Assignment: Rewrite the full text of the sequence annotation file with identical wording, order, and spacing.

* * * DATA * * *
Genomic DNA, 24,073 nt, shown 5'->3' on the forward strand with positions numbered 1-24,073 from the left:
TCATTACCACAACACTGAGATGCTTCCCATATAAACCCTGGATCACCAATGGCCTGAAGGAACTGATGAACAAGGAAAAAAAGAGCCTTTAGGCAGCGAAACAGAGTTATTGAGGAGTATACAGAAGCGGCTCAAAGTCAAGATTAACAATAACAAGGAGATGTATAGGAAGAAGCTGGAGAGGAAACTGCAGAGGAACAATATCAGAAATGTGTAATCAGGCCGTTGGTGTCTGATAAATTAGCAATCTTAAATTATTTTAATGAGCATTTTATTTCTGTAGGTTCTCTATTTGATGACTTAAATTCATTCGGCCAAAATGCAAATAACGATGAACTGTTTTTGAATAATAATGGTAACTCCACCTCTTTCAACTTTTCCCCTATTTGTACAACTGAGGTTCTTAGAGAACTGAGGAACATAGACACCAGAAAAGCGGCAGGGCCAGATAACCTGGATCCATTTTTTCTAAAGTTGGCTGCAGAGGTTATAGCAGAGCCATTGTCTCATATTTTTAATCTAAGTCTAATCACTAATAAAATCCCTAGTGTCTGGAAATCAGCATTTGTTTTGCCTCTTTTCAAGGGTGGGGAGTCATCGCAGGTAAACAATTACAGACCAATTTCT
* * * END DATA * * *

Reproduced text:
Genomic DNA, 24,073 nt, shown 5'->3' on the forward strand with positions numbered 1-24,073 from the left:
TCATTACCACAACACTGAGATGCTTCCCATATAAACCCTGGATCACCAATGGCCTGAAGGAACTGATGAACAAGGAAAAAAAGAGCCTTTAGGCAGCGAAACAGAGTTATTGAGGAGTATACAGAAGCGGCTCAAAGTCAAGATTAACAATAACAAGGAGATGTATAGGAAGAAGCTGGAGAGGAAACTGCAGAGGAACAATATCAGAAATGTGTAATCAGGCCGTTGGTGTCTGATAAATTAGCAATCTTAAATTATTTTAATGAGCATTTTATTTCTGTAGGTTCTCTATTTGATGACTTAAATTCATTCGGCCAAAATGCAAATAACGATGAACTGTTTTTGAATAATAATGGTAACTCCACCTCTTTCAACTTTTCCCCTATTTGTACAACTGAGGTTCTTAGAGAACTGAGGAACATAGACACCAGAAAAGCGGCAGGGCCAGATAACCTGGATCCATTTTTTCTAAAGTTGGCTGCAGAGGTTATAGCAGAGCCATTGTCTCATATTTTTAATCTAAGTCTAATCACTAATAAAATCCCTAGTGTCTGGAAATCAGCATTTGTTTTGCCTCTTTTCAAGGGTGGGGAGTCATCGCAGGTAAACAATTACAGACCAATTTCT